The following true story is reprinted from an article by Rabbi Yitzie Ross, a columnist and 4th grade rebbe.  It is reprinted with his kind permission.


A boy who is in 2nd grade won a donut from his Rebbe on Sunday [two weeks before Pesach].  He had answered a very difficult question in class and was on cloud nine. When his mother came for pickup, he ran over with his donut and a huge smile.  Before he could explain, his mother let him have it.  “Don’t you THINK about bringing that into our car!  We just had it cleaned, and I told you this ten times already!”  The spark from his eyes faded more with each word, and when she was done with her rant he was silent.  He dropped the donut into the garbage and

went into the “Kosher for Pesach” car.  As sad as this sounds, it happens all the time.

Apparently this mom didn’t want to rely on Bitul Chametz (Shulchan Aruch 434:2 and Mishna Brurah note 6 thereon).  She was m’vatail her child instead, crushing his well earned simchas haChaim

Did the child recover from this blow?  Probably; I certainly hope so.  However, resilience in children is correlated with supportive parents.1 I hope his father soothed him later that day.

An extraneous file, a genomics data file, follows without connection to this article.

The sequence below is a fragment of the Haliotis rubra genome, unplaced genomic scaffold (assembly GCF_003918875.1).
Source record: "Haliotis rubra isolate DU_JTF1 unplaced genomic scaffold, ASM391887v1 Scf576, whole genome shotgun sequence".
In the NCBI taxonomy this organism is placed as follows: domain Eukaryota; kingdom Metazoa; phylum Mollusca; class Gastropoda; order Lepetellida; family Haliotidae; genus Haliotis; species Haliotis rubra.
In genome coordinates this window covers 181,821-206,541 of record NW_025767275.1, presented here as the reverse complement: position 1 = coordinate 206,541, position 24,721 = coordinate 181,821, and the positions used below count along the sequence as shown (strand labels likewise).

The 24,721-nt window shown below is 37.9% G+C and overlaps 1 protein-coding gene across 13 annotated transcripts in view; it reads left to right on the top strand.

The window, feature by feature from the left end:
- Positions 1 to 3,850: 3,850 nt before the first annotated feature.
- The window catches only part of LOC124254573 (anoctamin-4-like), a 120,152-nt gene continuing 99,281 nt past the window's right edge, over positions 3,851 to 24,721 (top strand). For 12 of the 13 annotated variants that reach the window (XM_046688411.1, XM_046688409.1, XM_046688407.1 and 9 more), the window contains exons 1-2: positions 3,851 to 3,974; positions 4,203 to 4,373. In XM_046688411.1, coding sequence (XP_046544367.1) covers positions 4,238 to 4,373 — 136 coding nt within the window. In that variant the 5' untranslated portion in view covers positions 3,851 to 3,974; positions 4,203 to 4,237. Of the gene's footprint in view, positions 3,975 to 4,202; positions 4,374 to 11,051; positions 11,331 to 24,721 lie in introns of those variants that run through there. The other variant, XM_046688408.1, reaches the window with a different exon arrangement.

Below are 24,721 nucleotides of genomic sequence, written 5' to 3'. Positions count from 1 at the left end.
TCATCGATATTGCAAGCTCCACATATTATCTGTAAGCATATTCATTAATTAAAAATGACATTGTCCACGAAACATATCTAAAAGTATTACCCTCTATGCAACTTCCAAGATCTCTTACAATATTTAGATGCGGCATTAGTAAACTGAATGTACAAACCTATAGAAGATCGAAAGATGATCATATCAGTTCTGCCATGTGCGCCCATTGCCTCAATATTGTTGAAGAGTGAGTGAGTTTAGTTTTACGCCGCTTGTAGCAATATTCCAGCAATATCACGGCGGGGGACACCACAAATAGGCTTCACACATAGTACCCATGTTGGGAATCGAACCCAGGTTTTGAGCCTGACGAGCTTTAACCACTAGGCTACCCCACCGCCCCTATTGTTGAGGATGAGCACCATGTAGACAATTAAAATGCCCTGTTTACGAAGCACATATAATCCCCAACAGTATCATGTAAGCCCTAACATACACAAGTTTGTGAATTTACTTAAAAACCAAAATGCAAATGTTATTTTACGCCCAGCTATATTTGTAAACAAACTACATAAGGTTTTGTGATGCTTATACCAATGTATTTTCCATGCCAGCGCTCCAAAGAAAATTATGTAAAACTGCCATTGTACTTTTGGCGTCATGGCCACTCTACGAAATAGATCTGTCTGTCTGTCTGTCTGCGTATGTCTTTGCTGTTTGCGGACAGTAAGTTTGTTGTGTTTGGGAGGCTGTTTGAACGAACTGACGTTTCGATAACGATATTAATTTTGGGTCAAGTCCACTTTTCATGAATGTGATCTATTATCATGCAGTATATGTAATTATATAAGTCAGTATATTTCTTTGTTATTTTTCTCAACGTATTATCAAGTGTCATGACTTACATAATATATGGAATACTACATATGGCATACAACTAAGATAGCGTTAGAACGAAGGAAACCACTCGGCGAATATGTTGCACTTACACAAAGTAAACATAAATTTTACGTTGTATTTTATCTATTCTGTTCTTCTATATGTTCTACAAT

How can we be me’lamed zchus on this mom and the other parents with whom this happens all the time?

Here’s one possibility:

You may have heard of Seasonal Affective Disorder (SAD), a type of depression that comes and goes with the seasons, typically starting in the late fall and early winter and going away during the spring and summer. (National Institute of Mental Health NIMH)

It may be that some parents suffer from a seasonal bout with Obsessive Compulsive Personality Disorder (OCPD).2  Remember, I am not saying this in a derogatory way.  I’m being me’lamed zchus, trying to find a way to explain such insensitive behavior towards a child.  Not to justify it, but to understand how it could happen.

There is an important difference between Obsessive Compulsive Disorder (OCD) and Obsessive Compulsive Personality Disorder (OCPD).  Persons with OCD display the same symptoms or behaviors as those with OCPD.  The difference is that persons with OCD suffer with it.  They wish they could stop behaving that way.